I’m a big fan of dogs. Love ’em. I’m not convinced that there is anything of unconditional love in the response of “Man’s Best Friend” (there is the small matter of MBF having identified a light touch for free food…), but they are an absolute delight to watch at play. My dog for instance, was a glutton for play. Sticks balls, rats, cats–if it moved, she’d chase it with unbridled glee.
One day in the park, it came to me that, while she was clearly having a good time chasing the ball I was throwing over and over, there wasn’t a lot of thought going into whether she would chase the ball. I’d throw, she would chase, run back and drop the ball at my feet (NB. this was a small feat of dog training in and of itself, her being a terrier and all…), and we’d repeat until my shoulder got sore. I chose the direction, speed, height and bounce; she chased it as fast as her little legs would carry her, every time. No questions, no hesitation; just chase, chase, chase.
In the weird way that our brains work, it was only one step from there to thinking that this is what many of us are doing in our e-mail inbox (stay with me…). The e-mail comes in, we get a little ping, and–like PBF (Pavlov’s Best Friends) we open it and go to work. And as long as we have stuff coming in we’ll stay there, chasing balls that other people have thrown. Most people never see an empty inbox, so they can stay there all day, chasing balls as fast as their little fingers will allow them to. It is exhilarating in its own way (“look at how busy I am!”), but is it what you think is important to do?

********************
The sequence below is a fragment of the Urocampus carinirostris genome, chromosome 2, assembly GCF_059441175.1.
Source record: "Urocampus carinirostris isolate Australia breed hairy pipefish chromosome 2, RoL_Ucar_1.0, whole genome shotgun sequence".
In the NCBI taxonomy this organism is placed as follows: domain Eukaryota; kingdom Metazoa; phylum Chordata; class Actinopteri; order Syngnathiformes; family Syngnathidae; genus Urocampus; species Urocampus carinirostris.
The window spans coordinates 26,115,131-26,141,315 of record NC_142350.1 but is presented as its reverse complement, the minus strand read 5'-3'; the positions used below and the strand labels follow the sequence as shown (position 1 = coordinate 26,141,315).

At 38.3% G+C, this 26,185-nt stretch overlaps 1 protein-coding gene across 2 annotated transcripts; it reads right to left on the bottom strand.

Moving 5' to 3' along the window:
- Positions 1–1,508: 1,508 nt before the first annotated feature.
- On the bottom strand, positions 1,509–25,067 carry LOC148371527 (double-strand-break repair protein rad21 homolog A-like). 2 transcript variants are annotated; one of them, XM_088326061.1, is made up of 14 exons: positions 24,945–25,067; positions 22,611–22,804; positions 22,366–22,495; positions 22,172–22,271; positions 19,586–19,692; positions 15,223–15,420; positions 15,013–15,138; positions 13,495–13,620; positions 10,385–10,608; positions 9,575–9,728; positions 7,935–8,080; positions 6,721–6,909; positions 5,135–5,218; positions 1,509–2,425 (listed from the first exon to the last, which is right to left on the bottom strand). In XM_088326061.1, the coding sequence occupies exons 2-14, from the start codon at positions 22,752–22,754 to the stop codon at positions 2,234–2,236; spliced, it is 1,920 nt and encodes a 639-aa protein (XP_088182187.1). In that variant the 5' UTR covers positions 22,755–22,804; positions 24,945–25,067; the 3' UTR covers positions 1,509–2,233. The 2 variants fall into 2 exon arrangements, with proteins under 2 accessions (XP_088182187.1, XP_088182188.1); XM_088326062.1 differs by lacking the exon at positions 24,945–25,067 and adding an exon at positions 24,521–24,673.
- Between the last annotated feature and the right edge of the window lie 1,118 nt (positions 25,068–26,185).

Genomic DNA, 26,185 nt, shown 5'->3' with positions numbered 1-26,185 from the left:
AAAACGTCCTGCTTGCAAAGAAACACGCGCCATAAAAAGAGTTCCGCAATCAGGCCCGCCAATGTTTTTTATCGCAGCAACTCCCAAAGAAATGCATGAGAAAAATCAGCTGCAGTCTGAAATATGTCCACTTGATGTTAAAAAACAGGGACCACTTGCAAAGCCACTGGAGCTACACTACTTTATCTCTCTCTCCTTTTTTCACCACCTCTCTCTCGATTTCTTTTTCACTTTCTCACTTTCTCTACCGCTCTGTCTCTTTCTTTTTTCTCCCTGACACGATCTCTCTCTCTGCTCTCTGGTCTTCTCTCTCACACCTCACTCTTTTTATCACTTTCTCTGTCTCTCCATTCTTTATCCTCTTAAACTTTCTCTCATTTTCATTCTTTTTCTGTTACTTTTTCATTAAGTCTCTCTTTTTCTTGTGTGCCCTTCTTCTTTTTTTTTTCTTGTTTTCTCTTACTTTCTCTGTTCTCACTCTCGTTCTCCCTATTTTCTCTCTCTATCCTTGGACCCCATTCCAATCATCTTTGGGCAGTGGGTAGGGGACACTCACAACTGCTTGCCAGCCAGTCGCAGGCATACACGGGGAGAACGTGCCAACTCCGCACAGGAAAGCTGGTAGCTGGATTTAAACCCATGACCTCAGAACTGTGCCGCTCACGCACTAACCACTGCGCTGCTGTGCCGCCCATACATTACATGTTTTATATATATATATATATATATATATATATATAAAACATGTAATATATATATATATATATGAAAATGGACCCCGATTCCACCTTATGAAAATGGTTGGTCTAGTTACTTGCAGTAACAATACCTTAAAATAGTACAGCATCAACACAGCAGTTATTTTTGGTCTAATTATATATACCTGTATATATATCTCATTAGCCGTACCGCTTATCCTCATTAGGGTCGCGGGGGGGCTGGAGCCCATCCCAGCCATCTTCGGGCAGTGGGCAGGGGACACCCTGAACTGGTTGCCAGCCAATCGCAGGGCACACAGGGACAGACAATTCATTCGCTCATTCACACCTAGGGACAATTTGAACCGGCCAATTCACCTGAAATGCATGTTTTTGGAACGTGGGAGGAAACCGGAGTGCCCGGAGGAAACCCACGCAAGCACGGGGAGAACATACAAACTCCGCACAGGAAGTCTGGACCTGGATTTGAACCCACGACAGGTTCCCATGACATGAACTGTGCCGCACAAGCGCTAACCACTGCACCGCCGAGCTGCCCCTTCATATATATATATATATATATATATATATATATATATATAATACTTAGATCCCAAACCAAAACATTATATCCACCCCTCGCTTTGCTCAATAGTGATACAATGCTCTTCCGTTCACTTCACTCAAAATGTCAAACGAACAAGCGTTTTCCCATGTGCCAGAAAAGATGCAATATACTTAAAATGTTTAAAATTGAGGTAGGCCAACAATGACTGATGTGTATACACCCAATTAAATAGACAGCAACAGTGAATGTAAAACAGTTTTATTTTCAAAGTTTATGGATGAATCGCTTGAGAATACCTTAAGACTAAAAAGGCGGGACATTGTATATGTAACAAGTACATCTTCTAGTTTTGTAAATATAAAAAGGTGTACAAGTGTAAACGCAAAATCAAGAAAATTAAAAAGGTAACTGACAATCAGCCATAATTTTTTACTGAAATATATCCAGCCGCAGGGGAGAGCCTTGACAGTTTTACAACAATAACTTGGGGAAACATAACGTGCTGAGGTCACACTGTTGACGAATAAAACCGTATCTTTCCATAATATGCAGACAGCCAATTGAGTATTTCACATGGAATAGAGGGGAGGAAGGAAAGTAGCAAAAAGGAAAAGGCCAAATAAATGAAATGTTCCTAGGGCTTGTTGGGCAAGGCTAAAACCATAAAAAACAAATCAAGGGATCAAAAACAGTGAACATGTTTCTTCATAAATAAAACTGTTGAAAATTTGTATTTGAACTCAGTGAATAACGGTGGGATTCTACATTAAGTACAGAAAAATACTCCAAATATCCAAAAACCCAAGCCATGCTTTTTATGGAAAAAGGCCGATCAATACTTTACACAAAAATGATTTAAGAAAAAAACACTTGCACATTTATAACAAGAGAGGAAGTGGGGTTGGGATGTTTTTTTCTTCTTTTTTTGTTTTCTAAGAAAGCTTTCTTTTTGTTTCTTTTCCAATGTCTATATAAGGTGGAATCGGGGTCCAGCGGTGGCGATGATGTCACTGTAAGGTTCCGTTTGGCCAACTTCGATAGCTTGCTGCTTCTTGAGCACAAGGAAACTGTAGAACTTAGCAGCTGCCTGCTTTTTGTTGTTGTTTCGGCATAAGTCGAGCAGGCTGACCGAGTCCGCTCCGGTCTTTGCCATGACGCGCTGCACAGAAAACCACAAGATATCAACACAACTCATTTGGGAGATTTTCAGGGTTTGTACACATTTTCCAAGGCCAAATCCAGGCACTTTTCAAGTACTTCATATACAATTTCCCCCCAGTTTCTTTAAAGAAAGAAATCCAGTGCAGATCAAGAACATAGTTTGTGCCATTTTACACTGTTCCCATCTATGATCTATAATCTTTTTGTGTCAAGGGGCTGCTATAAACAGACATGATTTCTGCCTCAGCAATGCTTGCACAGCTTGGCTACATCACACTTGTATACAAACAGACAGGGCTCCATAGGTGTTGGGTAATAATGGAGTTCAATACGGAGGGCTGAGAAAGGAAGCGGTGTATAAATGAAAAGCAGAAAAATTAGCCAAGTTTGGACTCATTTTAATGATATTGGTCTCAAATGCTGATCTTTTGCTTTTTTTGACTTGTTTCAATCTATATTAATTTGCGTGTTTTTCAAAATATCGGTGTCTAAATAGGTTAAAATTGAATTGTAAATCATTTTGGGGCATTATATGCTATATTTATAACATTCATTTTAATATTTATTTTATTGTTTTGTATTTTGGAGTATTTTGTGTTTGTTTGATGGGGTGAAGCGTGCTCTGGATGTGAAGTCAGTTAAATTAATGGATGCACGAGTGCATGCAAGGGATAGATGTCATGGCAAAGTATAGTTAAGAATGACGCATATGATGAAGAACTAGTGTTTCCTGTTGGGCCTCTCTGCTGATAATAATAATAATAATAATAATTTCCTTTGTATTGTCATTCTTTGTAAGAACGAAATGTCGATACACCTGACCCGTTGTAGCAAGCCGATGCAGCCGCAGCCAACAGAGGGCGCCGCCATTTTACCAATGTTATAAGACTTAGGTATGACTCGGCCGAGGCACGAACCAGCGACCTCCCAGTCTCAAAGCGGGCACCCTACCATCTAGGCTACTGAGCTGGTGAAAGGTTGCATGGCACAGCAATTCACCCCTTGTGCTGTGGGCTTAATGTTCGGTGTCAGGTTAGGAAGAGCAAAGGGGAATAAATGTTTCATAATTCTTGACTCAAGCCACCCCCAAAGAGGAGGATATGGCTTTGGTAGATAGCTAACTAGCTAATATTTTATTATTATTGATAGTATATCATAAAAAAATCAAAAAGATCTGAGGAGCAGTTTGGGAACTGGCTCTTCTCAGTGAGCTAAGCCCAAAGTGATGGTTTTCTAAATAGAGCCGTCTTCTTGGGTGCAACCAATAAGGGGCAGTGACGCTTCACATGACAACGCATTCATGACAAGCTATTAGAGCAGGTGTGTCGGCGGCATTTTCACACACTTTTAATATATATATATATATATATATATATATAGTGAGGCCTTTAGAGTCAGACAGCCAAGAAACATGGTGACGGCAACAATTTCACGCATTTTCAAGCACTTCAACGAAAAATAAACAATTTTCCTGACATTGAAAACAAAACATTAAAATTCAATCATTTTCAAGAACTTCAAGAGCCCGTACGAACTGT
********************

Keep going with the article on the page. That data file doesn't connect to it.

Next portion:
So, I’m going to go out on a limb here and say that the real game doesn’t even start until your inbox is empty. Until then you are just chasing balls that someone else has thrown. Once it is empty–and remember you don’t have to do everything to get it empty, just think about what it means for you–you can then compare it to all of the other stuff you have thought about doing and decide if the response to that e-mail is more important / urgent than some of the outgoing calls, e-mails or conversations that you have decided would be good to get the ball rolling on.
If you are still with me on this, then here is the question: who is throwing your ball? You, or the last person to send you an e-mail? You, or your boss? As a food source, they probably have some limited throwing rights, but every single time? As soon as it is thrown?
Our suggestion, get your ins to empty once every 24-48 hours, get an overview of everything you have on and then decide what is next. Maybe even start throwing some balls of your own.